Through the amendments to this Act, payment of salary by check or cash is only allowed upon the written request of the employee to the employer and with the permission of the Director General of JTKSM. In addition, this amendment also empowers the Minister to authorise any other wage payment instrument stipulated under the Financial Services Act 2013 [Act 758] and the Islamic Financial Services Act 2013 [Act 759].
Q With this amendment, do salary payments by check and cash for employees other than domestic servants also need permission from the Director General of JTKSM?
Yes. Salary payment by check or cash is only allowed upon the employee's written request to the employer and with the permission of the JTKSM Director General.
Employment of foreign workers (Section 60K and 60KA)
Q What are the new conditions for the employment of foreign workers established through the amendment of this act?
Any employer who wishes to employ foreign workers must obtain prior approval from the Director General of JTKSM. Approval will only be granted if the employer meets all the following conditions:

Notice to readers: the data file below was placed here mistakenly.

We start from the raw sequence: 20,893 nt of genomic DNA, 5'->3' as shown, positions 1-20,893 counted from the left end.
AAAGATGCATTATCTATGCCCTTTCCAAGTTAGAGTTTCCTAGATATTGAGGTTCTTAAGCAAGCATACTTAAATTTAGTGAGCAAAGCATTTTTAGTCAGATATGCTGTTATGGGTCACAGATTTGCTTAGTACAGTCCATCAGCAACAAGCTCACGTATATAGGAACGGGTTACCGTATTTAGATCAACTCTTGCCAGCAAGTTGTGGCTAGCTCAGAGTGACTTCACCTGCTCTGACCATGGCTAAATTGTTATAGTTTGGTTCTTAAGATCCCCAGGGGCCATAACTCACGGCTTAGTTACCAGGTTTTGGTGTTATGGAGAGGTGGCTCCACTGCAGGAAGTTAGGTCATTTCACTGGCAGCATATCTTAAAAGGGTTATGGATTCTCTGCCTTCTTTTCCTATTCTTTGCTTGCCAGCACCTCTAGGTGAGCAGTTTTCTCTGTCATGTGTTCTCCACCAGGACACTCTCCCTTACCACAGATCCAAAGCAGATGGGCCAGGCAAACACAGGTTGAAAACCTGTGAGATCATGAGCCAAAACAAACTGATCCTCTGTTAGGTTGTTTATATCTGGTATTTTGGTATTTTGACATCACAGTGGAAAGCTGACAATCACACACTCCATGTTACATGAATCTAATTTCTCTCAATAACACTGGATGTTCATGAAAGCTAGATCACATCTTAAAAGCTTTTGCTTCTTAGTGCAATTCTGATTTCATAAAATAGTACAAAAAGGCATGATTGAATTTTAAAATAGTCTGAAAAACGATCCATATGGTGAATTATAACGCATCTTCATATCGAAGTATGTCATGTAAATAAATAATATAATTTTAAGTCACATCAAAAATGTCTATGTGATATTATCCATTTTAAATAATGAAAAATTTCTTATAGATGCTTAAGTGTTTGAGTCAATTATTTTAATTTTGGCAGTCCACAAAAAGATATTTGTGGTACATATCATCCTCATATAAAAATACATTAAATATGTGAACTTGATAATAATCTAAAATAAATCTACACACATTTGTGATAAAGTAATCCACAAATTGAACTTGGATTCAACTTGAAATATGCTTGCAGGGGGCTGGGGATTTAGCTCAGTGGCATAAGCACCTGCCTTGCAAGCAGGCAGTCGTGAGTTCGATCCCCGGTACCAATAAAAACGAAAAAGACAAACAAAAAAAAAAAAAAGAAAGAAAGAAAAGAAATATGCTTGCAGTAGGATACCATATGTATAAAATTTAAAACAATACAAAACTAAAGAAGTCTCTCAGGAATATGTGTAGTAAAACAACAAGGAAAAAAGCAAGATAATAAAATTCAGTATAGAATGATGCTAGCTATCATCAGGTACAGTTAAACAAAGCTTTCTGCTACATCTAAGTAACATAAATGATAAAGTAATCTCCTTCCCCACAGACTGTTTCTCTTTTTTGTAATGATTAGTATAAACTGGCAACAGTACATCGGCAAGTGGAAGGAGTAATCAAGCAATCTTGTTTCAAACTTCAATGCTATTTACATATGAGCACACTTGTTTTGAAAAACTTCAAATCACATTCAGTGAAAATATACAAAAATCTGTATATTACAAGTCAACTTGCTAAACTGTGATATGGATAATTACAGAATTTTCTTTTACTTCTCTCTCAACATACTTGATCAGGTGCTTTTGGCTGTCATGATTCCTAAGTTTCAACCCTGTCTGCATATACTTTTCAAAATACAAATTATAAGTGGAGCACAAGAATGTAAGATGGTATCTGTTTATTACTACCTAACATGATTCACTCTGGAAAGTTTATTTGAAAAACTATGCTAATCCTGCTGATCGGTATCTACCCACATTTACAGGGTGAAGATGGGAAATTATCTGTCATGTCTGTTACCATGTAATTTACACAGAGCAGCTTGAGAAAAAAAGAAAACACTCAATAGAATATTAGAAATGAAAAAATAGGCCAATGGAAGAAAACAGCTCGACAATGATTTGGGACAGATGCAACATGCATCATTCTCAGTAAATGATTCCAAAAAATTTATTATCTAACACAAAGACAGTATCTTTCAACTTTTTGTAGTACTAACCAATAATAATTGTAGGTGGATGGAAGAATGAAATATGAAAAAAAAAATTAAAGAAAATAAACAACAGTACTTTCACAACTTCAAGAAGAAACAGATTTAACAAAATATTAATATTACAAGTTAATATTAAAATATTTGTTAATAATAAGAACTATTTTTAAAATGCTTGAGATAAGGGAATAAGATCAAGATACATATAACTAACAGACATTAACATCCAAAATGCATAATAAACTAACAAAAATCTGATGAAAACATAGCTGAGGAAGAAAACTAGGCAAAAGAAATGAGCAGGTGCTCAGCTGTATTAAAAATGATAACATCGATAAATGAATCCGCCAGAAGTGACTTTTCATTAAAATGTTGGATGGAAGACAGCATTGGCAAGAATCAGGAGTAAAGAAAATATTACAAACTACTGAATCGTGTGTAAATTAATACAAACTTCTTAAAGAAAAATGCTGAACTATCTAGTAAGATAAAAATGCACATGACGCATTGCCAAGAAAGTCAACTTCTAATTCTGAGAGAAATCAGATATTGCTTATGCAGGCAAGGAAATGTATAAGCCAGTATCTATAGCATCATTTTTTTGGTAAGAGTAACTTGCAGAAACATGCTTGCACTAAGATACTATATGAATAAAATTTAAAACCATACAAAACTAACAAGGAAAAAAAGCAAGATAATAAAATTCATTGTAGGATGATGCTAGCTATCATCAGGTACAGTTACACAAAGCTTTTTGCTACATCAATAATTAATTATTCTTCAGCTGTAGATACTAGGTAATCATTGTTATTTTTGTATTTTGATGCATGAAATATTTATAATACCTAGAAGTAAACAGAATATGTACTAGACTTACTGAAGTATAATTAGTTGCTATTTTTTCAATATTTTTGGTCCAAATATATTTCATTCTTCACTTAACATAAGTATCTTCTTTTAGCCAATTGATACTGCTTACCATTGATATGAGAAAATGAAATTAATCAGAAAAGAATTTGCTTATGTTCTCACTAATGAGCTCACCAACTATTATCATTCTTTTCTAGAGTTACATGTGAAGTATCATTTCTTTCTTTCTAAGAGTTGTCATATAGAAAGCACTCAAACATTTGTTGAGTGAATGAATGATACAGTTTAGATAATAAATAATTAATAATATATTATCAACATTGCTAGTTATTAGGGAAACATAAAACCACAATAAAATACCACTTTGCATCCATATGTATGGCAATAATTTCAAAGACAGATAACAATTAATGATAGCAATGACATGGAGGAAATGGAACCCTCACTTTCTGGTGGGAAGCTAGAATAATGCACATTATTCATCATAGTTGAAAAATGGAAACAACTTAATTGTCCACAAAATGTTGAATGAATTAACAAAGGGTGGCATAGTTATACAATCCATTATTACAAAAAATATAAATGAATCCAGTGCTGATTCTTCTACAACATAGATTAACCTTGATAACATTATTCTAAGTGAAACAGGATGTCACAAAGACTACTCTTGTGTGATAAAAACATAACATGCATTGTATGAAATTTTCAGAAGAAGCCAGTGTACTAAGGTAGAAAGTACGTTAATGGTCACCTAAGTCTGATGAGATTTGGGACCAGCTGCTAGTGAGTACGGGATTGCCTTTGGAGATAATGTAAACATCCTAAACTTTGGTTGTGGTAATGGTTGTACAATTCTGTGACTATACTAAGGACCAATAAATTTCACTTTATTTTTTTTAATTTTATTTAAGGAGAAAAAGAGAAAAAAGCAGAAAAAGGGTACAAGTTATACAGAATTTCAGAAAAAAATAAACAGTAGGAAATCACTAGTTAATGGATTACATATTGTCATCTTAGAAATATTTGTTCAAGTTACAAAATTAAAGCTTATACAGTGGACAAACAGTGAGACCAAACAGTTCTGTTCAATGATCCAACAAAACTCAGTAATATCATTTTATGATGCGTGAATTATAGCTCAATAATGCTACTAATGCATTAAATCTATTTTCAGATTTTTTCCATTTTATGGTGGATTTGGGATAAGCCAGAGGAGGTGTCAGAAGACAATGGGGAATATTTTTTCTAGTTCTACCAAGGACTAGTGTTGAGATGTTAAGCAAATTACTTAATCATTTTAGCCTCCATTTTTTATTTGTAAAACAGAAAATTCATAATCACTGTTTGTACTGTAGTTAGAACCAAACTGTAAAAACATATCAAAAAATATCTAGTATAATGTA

- there are no pending cases related to decisions, orders, or instructions issued under this Act;
- there is no pending case relating to any conviction for an offense under this act [Act 265], the Employees' Social Security Act [Act 4], the Minimum Standards of Housing, Facilities and Worker Accommodation Act [Act 446], and the National Wage Consultative Council Act [Act 732 ], or
- the individual has not been convicted of any offense under any written law relating to human trafficking and forced labour.
Q If the employer employs a foreign worker without obtaining prior approval from the Director General of JTKSM, what punishment can be imposed?
Any employer who is found to employ foreign workers without obtaining prior approval from the Director General of JTKSM, if convicted can be fined not more than RM100,000 or imprisoned for not more than five years, or both.
Q What is the employer's responsibility when the foreign worker's service is terminated?
The employer must, within 30 days from the date of termination of the service, report to the Director General of JTKSM if the foreign worker's service has been terminated:
- by the employer;
- due to the expiry of the employment pass issued by the Immigration Department, or
- terminated due to repatriation or deportation.